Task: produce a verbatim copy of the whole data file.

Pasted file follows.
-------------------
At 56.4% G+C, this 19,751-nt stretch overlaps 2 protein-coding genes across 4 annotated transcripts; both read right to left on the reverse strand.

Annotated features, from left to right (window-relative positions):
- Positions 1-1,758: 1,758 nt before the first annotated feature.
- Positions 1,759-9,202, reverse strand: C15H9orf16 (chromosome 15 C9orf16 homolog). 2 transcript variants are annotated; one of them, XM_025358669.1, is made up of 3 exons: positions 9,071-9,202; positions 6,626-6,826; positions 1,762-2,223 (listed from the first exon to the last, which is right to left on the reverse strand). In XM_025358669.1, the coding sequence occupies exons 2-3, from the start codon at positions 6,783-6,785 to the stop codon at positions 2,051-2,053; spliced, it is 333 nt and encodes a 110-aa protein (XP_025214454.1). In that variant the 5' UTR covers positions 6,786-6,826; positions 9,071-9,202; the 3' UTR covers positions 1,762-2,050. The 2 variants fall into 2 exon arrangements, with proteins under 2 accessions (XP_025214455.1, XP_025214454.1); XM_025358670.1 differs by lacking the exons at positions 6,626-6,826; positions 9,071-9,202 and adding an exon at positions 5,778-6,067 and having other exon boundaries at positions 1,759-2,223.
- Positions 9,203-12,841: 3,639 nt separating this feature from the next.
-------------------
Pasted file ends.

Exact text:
At 56.4% G+C, this 19,751-nt stretch overlaps 2 protein-coding genes across 4 annotated transcripts; both read right to left on the reverse strand.

Annotated features, from left to right (window-relative positions):
- Positions 1-1,758: 1,758 nt before the first annotated feature.
- Positions 1,759-9,202, reverse strand: C15H9orf16 (chromosome 15 C9orf16 homolog). 2 transcript variants are annotated; one of them, XM_025358669.1, is made up of 3 exons: positions 9,071-9,202; positions 6,626-6,826; positions 1,762-2,223 (listed from the first exon to the last, which is right to left on the reverse strand). In XM_025358669.1, the coding sequence occupies exons 2-3, from the start codon at positions 6,783-6,785 to the stop codon at positions 2,051-2,053; spliced, it is 333 nt and encodes a 110-aa protein (XP_025214454.1). In that variant the 5' UTR covers positions 6,786-6,826; positions 9,071-9,202; the 3' UTR covers positions 1,762-2,050. The 2 variants fall into 2 exon arrangements, with proteins under 2 accessions (XP_025214455.1, XP_025214454.1); XM_025358670.1 differs by lacking the exons at positions 6,626-6,826; positions 9,071-9,202 and adding an exon at positions 5,778-6,067 and having other exon boundaries at positions 1,759-2,223.
- Positions 9,203-12,841: 3,639 nt separating this feature from the next.